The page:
New Link Between Cardiac Disease and Brain Injury

February 22, 2017

Researchers have established a new link between cardiac disease and small-vessel brain disease, which, they say, suggests that controlling cardiovascular risk factors could play a more important role than previously thought in preventing cognitive impairment.

The study, published online in JAMA Neurology on February 6, shows that both biomarkers of subclinical cardiac disease and clinically manifest cardiac disease are associated with cortical cerebral microinfarcts, a novel MRI marker of cerebral vascular disease.

"Hence, cardiac dysfunction should be targeted as a potentially modifiable factor to prevent CMI [cortical microinfarct]-related brain injury," the researchers conclude.

"We report the presence of cortical microinfarcts in elderly patients attending a memory clinic. These microinfarcts are evidence of disease of small vessels which perforate inner-brain areas that play an important role in cognition," lead author, Saima Hilal, PhD, Erasmus Medical Center, Rotterdam, the Netherlands, commented to Medscape Medical News.

"We have shown that these microinfarcts are now detectable in vivo on 3T MRI scans. We have reported a previous study in which we showed these microinfarcts were associated with cognitive dysfunction, and now we show that they are also associated with clinical and subclinical cardiac disease," Dr Hilal added. "So this gives a new possible mechanism linking heart disease to dementia."

Senior author, Christopher Chen, FRCP, National University of Singapore, pointed out that these microinfarcts are "relatively novel."

"We have known from postmortem studies that they are significantly linked with cognitive dysfunction and dementia above and beyond other ischemic lesions," he said. "But we haven't been able to see them on MRI in a living individual until very recently. So it has been hard to know how they develop and the underlying mechanisms on how they may contribute to cognitive dysfunction. Now we have shown in several papers that these microinfarcts can be visualized using MRI, and this is opening up a new area of research.

"We suggest that while amyloid and tau are markers of Alzheimer's-type dementia, these cerebral microinfarcts could be markers of vascular dementia, and being able to visualize these microinfarcts on MRI could become a powerful tool to investigate and treat patients with cognitive dysfunction," he added.

The current study was a cross-sectional analysis of 243 individuals (mean age, 72 years) attending a memory clinic. Of these individuals, 70 (28.8%) had cortical microinfarcts, and compared with participants with none of these lesions, those with cortical microinfarcts had a significantly higher prevalence of atrial fibrillation (rate ratio [RR], 1.62), ischemic heart disease (RR, 4.31), and congestive heart failure (RR, 2.05).

They also had significantly higher levels of N-terminal pro-brain natriuretic peptide (RR, 3.16) and high-sensitivity cardiac troponin T (RR, 2.17).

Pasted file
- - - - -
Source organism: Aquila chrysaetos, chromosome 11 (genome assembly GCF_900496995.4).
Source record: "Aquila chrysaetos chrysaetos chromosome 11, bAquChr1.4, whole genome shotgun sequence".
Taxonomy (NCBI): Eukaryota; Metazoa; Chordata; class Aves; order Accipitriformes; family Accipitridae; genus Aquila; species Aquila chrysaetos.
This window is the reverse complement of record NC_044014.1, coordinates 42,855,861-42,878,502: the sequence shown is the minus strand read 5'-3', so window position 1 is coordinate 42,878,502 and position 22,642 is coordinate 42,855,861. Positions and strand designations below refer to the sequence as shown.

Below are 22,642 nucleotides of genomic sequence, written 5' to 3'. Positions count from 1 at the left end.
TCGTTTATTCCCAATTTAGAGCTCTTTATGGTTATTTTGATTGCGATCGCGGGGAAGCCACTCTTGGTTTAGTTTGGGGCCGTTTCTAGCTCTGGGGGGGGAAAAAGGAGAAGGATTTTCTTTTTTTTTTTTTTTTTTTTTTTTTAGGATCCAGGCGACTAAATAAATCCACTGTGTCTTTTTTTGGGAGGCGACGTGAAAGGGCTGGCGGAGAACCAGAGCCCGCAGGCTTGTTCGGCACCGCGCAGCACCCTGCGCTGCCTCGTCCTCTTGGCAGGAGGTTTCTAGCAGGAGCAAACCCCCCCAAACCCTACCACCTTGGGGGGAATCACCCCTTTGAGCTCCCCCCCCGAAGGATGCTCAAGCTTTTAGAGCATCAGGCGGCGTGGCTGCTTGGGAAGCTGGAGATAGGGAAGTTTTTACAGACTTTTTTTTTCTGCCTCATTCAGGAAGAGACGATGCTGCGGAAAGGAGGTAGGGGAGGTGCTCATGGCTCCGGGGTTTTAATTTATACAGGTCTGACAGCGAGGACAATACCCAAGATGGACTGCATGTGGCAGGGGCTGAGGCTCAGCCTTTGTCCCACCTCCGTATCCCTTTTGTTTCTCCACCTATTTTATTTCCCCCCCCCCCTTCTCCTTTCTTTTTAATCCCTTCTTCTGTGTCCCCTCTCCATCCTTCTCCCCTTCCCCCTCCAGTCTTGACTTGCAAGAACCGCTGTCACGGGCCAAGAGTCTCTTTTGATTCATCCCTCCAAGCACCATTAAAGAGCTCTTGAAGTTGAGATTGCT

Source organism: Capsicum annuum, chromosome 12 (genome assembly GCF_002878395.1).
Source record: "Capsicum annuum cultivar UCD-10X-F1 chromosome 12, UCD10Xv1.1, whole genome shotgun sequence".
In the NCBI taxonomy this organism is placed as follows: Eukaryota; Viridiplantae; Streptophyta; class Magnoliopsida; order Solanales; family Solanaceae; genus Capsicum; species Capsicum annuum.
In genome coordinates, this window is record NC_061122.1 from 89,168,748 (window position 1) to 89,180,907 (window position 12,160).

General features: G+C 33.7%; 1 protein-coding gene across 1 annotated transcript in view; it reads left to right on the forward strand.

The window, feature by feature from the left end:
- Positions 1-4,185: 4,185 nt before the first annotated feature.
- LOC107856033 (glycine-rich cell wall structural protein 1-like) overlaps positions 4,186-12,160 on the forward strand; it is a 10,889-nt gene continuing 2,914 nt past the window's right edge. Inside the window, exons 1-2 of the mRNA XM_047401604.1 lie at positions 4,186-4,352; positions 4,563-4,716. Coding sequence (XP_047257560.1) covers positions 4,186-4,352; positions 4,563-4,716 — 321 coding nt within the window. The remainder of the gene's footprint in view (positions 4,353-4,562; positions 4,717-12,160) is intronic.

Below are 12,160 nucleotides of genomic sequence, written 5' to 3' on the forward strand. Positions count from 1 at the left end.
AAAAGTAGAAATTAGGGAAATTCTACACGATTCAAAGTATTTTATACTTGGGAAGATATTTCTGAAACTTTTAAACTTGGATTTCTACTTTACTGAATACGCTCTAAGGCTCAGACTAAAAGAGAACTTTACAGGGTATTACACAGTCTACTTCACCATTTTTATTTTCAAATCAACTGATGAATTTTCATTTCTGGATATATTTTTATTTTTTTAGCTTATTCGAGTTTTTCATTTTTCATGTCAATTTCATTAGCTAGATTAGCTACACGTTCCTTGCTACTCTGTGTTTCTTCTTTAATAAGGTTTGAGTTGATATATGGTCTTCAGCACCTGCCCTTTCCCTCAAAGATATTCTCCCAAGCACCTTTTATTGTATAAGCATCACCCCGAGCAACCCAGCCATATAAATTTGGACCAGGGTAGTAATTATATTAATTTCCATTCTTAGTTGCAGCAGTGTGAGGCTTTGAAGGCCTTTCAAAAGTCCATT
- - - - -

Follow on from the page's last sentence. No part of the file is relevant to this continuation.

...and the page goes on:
The link between levels of both cardiac biomarkers and the presence of cortical microinfarcts remained in multivariate models adjusted for demographics and vascular risk factors and after excluding patients with clinically manifest cardiac disease.

Dr Chen explained that while it is known that treating cardiovascular risk factors, such as hypertension, diabetes, and high cholesterol, reduces the risk for large-vessel cerebral disease (stroke), it has not been clear that treating heart failure or lowering subclinical markers of cardiac dysfunction may also help the brain.

"In this paper we show the first step in that direction: that heart failure and cardiac biomarkers are associated with small-vessel cerebral disease in the form of these microinfarcts. Thus, we have linked these cardiac risk factors to pathology in the brain that has been associated with dementia."

Dr Chen says the next step is to perform longitudinal studies to test whether the presence of these microinfarcts predicts the development of cognitive dysfunction, whether treating cardiovascular risk factors reduces the progression of cerebral microinfarcts, and whether this could prevent or delay cognitive dysfunction.

He noted that at present these microinfarcts are viewed as a research tool. "This is a relatively new field, and there are currently only a few specialists who know how to identify these microinfarcts on MRI. But in the future, as MRI technology becomes more sophisticated and if further studies validate our findings, then microinfarcts may become useful clinical tools."

Important Role

In an accompanying editorial, Robert J. Wityk, MD, emeritus, Johns Hopkins University School of Medicine, Baltimore, Maryland, writes, "The article by Hilal et al and others published in the recent literature suggest an important role of CMIs in epidemiologic studies of cerebrovascular disease, particularly with regard to cognitive dysfunction."

To Medscape Medical News, Dr Wityk added: "This paper is more proof of principle — another piece of information linking cardiac biomarkers with risk of cognitive dysfunction.

"It is too early for any clinical recommendations," he said. "More studies are needed on how these microinfarcts relate to dementia, and more specialists need to be trained to identify these microinfarcts on MRI, but these results do show that we can use available 3T MRI to study small-vessel disease of the brain in living patients, which in itself is an exciting finding."

This study was funded by grants from the Singapore National Medical Research Council. The authors have disclosed no relevant financial relationships.

JAMA Neurol. Published online February 6, 2017. Abstract, Editorial

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